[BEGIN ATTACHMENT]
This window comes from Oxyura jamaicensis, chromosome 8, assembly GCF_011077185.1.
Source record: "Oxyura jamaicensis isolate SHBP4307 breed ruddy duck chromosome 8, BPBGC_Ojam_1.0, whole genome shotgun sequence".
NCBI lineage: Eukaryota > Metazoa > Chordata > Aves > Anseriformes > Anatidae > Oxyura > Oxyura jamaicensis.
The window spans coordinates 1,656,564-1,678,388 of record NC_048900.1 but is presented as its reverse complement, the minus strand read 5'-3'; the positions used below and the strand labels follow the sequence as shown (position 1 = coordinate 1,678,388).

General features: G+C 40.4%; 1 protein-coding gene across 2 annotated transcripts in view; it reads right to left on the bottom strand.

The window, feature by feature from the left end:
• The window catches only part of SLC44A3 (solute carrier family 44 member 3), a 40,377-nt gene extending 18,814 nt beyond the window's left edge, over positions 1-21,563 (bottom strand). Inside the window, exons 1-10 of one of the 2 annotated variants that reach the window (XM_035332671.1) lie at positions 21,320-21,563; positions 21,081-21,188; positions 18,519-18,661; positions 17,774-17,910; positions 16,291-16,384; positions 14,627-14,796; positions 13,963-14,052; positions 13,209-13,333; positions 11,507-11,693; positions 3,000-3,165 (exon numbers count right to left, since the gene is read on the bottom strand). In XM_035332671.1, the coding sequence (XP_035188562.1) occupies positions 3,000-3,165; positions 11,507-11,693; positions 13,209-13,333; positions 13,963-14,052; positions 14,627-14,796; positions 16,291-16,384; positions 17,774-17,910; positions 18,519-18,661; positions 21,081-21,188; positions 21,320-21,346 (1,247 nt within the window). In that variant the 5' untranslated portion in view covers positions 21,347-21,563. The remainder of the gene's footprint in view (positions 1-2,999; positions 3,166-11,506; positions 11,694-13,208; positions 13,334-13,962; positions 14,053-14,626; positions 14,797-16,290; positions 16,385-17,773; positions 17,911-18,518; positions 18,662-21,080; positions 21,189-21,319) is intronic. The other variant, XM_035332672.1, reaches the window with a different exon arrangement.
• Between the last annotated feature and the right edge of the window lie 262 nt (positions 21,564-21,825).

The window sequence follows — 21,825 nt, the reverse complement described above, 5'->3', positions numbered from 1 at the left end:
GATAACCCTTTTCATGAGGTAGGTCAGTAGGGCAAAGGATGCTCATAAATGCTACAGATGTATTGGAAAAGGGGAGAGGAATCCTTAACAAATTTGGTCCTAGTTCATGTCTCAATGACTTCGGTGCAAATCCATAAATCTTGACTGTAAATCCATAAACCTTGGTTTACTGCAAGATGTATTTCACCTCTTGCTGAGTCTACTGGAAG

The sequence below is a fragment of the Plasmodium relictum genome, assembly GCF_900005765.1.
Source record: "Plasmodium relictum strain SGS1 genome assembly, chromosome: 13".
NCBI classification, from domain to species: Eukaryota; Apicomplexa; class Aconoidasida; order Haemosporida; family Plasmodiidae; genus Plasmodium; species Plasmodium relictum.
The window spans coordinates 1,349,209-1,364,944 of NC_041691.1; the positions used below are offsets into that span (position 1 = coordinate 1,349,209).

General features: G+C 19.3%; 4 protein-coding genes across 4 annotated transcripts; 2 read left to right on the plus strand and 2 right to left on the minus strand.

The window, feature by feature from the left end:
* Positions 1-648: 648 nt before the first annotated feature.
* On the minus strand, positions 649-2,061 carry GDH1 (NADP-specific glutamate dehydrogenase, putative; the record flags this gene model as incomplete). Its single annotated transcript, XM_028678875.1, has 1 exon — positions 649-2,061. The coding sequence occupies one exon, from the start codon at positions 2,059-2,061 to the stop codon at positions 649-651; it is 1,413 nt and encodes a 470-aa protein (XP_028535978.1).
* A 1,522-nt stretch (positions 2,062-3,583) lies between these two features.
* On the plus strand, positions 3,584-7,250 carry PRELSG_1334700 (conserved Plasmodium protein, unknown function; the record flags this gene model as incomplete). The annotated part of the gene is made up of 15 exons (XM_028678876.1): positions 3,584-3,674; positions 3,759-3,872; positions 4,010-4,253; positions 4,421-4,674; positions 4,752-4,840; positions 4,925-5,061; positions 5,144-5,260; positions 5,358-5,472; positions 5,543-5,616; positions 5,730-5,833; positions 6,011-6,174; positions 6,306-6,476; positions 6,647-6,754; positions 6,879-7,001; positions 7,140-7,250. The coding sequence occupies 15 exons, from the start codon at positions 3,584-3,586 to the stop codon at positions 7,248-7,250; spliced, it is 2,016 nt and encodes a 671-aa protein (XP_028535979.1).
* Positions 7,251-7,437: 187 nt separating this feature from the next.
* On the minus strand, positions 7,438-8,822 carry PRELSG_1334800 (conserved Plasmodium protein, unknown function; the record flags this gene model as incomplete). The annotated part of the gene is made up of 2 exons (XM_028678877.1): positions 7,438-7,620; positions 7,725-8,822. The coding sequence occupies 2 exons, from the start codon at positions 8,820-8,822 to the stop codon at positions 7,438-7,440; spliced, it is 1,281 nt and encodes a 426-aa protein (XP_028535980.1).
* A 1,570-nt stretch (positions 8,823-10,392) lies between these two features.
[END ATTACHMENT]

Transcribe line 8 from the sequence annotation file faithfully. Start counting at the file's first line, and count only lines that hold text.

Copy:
• Between the last annotated feature and the right edge of the window lie 262 nt (positions 21,564-21,825).